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Assessment of Atmospheric Deposition of Nutrients in Minnesota

Start Date: 2020
Principal Investigator: Paulo Pagliari
Co-Investigators: Fabian Fernandez and Dr. Daniel Kaiser
Organization: University of Minnesota
Status: Ongoing

Background Info

The primary goal of this research to monitor atmospheric deposition of N and S in selected sites where current N and S rate studies are being conducted. Over the last few years many of the studies being conducted to evaluate crop response to added N fertilizer are showing a decrease in the amount of N required to reach the economic optimum nitrogen rate, in certain parts of the state. One possible explanation is that more N is coming down with rainwater and snow during the winter and being stored in the soil. During the growing season, the plant can then utilize this N in addition to any other N that was applied in the fertilizer form. It is therefore, important to assess the distribution of N being deposited from atmospheric rain and snow fall throughout the state so that better N management practices can developed and implemented. Atmospheric S deposition has also played a key role in plant nutrient for many decades. However, due to advanced technology, the amount of S emitted to the atmospheric has significantly been decreasing over the decades. Today many sites are starting to show increased grain yield when S is applied, however inconsistent results are observed, and we cannot predict which site will and or will not respond to S application. Being able to monitor N and S deposition throughout the state can help shine some light on this issue and help us improve N and S recommendation for Minnesota growers.

Objectives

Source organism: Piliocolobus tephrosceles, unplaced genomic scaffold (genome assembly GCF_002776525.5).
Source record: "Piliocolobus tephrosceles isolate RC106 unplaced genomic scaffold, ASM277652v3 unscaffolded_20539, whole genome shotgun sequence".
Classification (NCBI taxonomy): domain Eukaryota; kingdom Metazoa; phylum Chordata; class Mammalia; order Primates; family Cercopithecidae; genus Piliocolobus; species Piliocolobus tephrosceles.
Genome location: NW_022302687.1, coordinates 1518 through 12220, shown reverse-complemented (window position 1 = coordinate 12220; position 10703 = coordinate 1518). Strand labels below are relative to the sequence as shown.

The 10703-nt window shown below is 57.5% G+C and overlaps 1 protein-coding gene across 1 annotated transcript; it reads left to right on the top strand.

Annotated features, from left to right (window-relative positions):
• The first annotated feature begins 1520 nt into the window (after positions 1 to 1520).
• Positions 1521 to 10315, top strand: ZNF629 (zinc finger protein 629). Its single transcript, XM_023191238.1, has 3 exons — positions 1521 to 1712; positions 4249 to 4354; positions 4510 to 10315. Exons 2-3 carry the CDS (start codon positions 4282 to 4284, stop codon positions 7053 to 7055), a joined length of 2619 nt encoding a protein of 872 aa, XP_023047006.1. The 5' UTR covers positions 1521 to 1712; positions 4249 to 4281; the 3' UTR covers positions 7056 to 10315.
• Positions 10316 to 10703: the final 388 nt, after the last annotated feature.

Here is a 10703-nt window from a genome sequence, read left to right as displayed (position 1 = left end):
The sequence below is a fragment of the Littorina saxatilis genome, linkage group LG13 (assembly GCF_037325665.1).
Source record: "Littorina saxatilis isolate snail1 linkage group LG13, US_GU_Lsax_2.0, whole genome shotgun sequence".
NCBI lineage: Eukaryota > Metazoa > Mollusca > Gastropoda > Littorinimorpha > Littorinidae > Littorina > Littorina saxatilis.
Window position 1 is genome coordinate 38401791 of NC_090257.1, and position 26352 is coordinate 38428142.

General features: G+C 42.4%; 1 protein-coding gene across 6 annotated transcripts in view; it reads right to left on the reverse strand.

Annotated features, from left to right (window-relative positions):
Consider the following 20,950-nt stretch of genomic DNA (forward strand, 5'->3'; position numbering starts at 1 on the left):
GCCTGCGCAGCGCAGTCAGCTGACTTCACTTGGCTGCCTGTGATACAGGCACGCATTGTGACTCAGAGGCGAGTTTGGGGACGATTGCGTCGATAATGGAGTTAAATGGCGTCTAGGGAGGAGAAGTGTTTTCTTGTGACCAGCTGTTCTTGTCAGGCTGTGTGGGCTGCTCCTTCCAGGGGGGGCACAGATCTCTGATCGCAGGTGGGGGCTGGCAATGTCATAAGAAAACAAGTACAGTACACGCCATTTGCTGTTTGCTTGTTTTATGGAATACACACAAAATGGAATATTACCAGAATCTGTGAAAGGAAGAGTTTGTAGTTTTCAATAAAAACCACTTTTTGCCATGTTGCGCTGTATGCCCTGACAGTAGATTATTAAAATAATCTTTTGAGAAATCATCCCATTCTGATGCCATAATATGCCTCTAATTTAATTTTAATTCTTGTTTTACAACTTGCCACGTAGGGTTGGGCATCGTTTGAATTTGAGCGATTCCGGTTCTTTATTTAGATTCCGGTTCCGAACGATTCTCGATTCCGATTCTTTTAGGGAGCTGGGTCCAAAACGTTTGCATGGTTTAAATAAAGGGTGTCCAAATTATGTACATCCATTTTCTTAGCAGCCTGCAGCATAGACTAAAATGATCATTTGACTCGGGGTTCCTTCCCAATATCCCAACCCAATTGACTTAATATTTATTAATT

The objective of this study is to monitor the atmospheric deposition of S and N.

Key Findings

Crookston

Rainfall total reported at Crookston was 14.9” from March to August. Rainfall water pH was also highly variable; however, the pH was much higher than what was observed at Becker. At Crookston rainwater pH was always above 5.59 (ranging between 5.59 and 7.99) when rainfall was below 1”. For events above 1” rainwater pH ranged between 5.59 and 7.23. The amount of rainfall in each event was evenly distributed throughout the year with very several events higher than 1”, 2.78” being the highest. The majority ranged between 0.14 and 1”. Nitrate concentration in the rainwater was very low and ranged between 0.01 ppm to 1.19 ppm. Ammonium had higher concentrations than nitrate and ranged between 0.01 and 16.5 ppm.

Lamberton

Rainfall total reported at Lamberton was 18.2” from April to September. Rainfall water pH was also highly variable. At Lamberton rainwater pH was never below 6.4 (ranging between 6.4 and 8.6) regardless of rainfall amount. The amount of rainfall in each event was evenly distributed throughout the year with very several events higher than 1”, 2.25” being the highest. Nitrate concentration in the rainwater was very low and ranged between 0.02 ppm to 1.97 ppm. Ammonium concentrations were higher than nitrate and ranged between 0.02 and 3.53 ppm. Ammonium concentration tended to be higher in the spring and early summer and during rainfall events that were below 0.5”.

Waseca

Rainfall total reported at Waseca was 19.2” from April to August. Rainfall water pH was also highly variable. At Waseca rainwater pH was mostly above 6.0 (ranging between 4.4 and 8.0). The amount of rainfall in each event was evenly distributed throughout the year with several events higher than 1”, 4.4” being the highest. Nitrate concentration in the rainwater was very low and ranged between 0.04 ppm to 0.80 ppm. Ammonium had higher concentrations than nitrate and ranged between 0.13 and 1.20 ppm. Ammonium concentration tended to be higher in the spring and early summer and during rainfall events that were below 1.0”.

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